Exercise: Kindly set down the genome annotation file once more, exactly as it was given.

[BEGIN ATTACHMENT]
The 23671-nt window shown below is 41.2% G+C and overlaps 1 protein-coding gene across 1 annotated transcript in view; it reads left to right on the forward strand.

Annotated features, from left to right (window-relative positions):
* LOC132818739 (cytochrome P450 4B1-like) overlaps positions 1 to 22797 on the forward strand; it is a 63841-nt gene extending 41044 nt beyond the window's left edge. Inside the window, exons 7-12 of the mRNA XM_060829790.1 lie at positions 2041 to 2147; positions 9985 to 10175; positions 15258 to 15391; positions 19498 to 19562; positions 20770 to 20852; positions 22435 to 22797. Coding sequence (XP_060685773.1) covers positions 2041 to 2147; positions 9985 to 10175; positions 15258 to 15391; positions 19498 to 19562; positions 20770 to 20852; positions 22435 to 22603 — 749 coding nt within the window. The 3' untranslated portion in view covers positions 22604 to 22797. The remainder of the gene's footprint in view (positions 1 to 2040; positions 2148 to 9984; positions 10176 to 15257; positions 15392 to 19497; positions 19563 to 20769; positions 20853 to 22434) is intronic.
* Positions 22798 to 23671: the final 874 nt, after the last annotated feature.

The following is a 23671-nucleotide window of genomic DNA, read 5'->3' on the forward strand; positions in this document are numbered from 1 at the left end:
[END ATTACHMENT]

The 23671-nt window shown below is 41.2% G+C and overlaps 1 protein-coding gene across 1 annotated transcript in view; it reads left to right on the forward strand.

Annotated features, from left to right (window-relative positions):
* LOC132818739 (cytochrome P450 4B1-like) overlaps positions 1 to 22797 on the forward strand; it is a 63841-nt gene extending 41044 nt beyond the window's left edge. Inside the window, exons 7-12 of the mRNA XM_060829790.1 lie at positions 2041 to 2147; positions 9985 to 10175; positions 15258 to 15391; positions 19498 to 19562; positions 20770 to 20852; positions 22435 to 22797. Coding sequence (XP_060685773.1) covers positions 2041 to 2147; positions 9985 to 10175; positions 15258 to 15391; positions 19498 to 19562; positions 20770 to 20852; positions 22435 to 22603 — 749 coding nt within the window. The 3' untranslated portion in view covers positions 22604 to 22797. The remainder of the gene's footprint in view (positions 1 to 2040; positions 2148 to 9984; positions 10176 to 15257; positions 15392 to 19497; positions 19563 to 20769; positions 20853 to 22434) is intronic.
* Positions 22798 to 23671: the final 874 nt, after the last annotated feature.

The following is a 23671-nucleotide window of genomic DNA, read 5'->3' on the forward strand; positions in this document are numbered from 1 at the left end: